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|Title:||The contribution of the intracellular domains to P2X1 receptor regulation|
|Presented at:||University of Leicester|
|Abstract:||P2X1 receptors are expressed throughout the body and contribute to a range of physiological process, e.g. thrombosis and smooth muscle tone. The intracellular terminals of the P2X1 receptor have been shown to be involved in channel regulation. The aim of this thesis was to explore the contribution of the intracellular amino and carboxy termini to channel regulation, using concatenation, site-directed mutagenesis and biochemical methods. Trimeric concatenated P2X1 receptors were non-functional.The interactions between the intracellular termini were revealed to be essential for subunit aggregation and channel expression. Subsequently, over 30 cysteine point mutations at both the amino and carboxy domains of the P2X1 receptors were generated and examined by electrophysiological studies with methanethiosulfonate modifications. The conserved TXTXK/R at the amino terminal and the residues around the YXXXK motif at the carboxy terminal were highlighted to be important for channel gating and protein trafficking. Residues close to the P2X1 channel pore were shown to be essential in ion conduction and implied interactions between the conserved regulatory motifs and the channel pore of adjacent residues. Roles of the intracellular domains of P2X1 receptor in regulation by protein kinase were revealed by co-expression of minigenes encoding the sequences of amino/carboxy terminus with WT receptors. The results indicated both amino and carboxy termini contribute to the phorbol ester PMA and GPCR mediated response regulations, and demonstrated the important roles of the conserved TXTXK/R motif and the residues around the YXXXK motif. This research sheds light on the possible interactions between the amino and carboxy termini to P2X1 receptor function. The results will be useful for understanding the intracellular topology and signaling modulation mechanism of P2X1 receptor.|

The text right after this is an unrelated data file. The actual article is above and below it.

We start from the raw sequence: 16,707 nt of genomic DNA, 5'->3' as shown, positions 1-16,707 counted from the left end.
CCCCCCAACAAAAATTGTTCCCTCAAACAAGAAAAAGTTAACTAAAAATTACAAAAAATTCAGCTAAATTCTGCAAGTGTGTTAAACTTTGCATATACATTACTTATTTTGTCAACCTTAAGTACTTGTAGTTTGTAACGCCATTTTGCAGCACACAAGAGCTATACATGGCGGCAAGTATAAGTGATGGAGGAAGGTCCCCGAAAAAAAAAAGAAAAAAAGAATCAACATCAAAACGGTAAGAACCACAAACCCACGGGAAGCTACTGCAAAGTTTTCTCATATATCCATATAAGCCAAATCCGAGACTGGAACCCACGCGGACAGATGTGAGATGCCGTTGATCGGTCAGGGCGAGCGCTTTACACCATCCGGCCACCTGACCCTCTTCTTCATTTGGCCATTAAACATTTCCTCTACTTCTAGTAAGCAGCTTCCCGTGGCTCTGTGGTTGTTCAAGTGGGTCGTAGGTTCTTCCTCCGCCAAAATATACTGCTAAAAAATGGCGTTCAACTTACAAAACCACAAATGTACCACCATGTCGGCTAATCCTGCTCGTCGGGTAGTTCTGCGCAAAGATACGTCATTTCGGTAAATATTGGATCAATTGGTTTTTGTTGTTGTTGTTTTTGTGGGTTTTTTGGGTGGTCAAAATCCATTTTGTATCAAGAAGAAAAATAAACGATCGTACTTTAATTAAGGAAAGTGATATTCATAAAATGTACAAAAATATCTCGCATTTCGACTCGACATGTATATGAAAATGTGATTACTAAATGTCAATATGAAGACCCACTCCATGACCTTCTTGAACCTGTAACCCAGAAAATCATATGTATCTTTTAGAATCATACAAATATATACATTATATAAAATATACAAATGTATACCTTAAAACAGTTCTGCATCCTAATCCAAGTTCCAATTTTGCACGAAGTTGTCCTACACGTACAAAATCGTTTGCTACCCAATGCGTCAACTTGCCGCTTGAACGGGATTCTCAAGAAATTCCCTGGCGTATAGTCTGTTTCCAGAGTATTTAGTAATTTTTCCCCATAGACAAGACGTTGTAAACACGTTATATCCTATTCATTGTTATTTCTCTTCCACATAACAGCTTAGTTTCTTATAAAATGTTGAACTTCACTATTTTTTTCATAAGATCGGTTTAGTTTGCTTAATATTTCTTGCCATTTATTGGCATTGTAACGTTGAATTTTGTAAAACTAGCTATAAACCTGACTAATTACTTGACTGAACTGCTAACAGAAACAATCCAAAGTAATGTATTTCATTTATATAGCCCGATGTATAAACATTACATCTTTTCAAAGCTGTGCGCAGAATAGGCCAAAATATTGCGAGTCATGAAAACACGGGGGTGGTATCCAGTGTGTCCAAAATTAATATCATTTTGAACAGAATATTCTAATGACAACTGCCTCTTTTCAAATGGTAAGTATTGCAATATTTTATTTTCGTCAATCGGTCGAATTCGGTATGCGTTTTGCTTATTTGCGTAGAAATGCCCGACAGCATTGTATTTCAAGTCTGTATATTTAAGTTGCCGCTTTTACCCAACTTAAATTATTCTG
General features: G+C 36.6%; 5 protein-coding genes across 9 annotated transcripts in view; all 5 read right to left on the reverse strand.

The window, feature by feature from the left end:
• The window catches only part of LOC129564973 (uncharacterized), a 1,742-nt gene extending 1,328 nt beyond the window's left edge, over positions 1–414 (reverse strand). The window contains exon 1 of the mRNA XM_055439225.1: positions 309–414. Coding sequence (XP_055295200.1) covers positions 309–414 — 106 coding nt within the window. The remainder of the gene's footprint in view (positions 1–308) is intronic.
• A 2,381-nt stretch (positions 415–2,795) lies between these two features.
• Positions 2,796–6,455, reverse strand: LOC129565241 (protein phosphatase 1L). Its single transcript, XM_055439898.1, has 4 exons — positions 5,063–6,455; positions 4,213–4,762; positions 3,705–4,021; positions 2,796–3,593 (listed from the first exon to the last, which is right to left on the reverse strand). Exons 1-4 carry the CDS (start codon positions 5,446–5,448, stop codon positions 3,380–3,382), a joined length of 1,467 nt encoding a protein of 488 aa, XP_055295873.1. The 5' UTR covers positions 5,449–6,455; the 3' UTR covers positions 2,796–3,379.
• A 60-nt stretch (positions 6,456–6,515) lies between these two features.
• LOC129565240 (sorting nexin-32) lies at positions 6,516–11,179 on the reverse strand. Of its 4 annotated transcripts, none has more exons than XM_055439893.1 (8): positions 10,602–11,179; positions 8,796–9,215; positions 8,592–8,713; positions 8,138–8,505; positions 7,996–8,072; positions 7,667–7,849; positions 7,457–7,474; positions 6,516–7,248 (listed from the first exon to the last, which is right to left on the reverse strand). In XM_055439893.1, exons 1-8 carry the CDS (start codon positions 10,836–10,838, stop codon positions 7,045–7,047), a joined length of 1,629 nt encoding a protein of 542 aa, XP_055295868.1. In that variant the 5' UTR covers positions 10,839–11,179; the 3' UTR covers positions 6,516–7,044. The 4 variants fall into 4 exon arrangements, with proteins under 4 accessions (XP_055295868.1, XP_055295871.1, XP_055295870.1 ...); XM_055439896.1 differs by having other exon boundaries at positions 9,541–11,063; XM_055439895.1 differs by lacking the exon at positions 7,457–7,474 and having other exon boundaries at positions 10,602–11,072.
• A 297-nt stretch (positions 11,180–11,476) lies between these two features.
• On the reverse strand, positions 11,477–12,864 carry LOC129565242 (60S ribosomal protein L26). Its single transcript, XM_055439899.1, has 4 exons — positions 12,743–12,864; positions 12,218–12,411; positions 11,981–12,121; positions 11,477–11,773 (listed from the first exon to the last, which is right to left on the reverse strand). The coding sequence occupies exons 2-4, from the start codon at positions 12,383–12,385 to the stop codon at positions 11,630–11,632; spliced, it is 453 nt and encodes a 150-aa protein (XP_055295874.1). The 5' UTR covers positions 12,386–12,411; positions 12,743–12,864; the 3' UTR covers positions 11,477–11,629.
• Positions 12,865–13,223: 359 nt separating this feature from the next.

|Appears in Collections:||Theses, Dept. of Cell Physiology and Pharmacology|
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